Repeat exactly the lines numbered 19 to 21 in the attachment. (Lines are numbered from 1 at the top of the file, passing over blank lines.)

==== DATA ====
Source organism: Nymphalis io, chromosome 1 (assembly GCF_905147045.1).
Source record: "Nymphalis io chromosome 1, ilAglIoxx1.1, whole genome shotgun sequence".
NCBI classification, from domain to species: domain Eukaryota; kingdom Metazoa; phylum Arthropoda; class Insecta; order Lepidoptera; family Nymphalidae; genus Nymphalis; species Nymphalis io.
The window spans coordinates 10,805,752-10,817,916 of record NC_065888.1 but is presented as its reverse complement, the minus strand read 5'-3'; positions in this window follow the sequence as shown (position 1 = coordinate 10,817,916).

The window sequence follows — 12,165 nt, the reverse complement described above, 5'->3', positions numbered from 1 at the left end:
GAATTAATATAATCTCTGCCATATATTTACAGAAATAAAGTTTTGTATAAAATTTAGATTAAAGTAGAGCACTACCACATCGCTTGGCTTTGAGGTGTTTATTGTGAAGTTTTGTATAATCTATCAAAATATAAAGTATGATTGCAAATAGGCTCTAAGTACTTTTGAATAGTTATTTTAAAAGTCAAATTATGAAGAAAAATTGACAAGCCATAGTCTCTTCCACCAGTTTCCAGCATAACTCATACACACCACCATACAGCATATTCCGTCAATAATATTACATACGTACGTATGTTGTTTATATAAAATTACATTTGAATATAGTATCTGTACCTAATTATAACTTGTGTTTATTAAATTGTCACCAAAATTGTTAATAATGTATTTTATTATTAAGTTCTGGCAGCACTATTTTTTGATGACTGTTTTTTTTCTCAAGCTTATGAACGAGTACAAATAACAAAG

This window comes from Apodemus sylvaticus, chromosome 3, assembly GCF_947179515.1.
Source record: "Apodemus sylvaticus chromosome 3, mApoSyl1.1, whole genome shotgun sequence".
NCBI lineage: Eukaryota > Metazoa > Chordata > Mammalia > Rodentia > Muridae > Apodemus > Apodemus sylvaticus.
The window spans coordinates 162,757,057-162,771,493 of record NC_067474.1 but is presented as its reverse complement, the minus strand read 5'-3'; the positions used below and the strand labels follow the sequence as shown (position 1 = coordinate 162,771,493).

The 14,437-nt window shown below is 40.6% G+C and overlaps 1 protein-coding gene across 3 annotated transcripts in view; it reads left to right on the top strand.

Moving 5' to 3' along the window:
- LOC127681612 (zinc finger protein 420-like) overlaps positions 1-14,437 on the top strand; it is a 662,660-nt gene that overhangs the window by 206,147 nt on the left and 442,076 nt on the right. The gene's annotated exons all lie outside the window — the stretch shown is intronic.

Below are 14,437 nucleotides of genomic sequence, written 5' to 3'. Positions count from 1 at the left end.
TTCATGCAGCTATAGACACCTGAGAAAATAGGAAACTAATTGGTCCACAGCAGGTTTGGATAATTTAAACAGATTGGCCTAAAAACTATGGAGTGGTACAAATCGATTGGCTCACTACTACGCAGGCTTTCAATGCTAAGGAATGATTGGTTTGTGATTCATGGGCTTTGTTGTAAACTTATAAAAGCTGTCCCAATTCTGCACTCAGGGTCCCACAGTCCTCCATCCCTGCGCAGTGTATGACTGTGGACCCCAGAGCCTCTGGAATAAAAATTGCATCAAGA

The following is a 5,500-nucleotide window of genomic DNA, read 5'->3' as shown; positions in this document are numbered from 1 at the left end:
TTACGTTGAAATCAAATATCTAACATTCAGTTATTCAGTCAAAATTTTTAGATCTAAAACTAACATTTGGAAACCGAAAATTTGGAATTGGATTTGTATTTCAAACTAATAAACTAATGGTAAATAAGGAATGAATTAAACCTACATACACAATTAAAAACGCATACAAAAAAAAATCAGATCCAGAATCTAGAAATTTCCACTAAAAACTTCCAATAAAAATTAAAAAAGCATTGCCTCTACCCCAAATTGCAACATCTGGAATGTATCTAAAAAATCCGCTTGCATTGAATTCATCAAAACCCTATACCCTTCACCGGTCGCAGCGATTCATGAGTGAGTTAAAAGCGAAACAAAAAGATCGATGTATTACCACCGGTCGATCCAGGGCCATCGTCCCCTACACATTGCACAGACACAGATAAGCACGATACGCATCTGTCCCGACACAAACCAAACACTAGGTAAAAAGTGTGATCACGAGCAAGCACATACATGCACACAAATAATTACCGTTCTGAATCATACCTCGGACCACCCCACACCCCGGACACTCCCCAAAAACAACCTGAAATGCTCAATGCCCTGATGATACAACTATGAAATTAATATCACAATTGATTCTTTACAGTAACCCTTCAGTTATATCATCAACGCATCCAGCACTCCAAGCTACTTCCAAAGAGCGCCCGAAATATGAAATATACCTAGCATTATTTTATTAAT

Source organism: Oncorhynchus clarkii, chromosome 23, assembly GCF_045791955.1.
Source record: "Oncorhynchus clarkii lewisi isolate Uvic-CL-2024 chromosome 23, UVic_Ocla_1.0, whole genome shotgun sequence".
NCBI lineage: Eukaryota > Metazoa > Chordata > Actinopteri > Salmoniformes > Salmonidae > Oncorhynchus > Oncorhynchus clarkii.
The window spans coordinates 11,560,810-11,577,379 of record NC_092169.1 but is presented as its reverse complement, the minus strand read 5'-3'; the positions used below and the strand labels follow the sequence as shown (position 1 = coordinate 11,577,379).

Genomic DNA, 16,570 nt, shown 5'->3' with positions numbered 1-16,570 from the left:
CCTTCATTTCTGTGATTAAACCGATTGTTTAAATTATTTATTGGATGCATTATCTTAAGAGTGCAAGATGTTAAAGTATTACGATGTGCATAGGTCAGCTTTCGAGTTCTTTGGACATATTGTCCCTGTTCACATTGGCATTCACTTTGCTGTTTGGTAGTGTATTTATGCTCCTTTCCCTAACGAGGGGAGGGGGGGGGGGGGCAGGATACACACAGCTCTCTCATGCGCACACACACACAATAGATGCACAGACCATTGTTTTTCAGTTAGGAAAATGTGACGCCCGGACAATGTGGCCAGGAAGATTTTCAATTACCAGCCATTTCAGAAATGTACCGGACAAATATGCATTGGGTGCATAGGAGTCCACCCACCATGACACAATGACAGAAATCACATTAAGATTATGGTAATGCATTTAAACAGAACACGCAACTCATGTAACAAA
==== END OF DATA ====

Source record: "Oncorhynchus clarkii lewisi isolate Uvic-CL-2024 chromosome 23, UVic_Ocla_1.0, whole genome shotgun sequence".
NCBI lineage: Eukaryota > Metazoa > Chordata > Actinopteri > Salmoniformes > Salmonidae > Oncorhynchus > Oncorhynchus clarkii.
The window spans coordinates 11,560,810-11,577,379 of record NC_092169.1 but is presented as its reverse complement, the minus strand read 5'-3'; the positions used below and the strand labels follow the sequence as shown (position 1 = coordinate 11,577,379).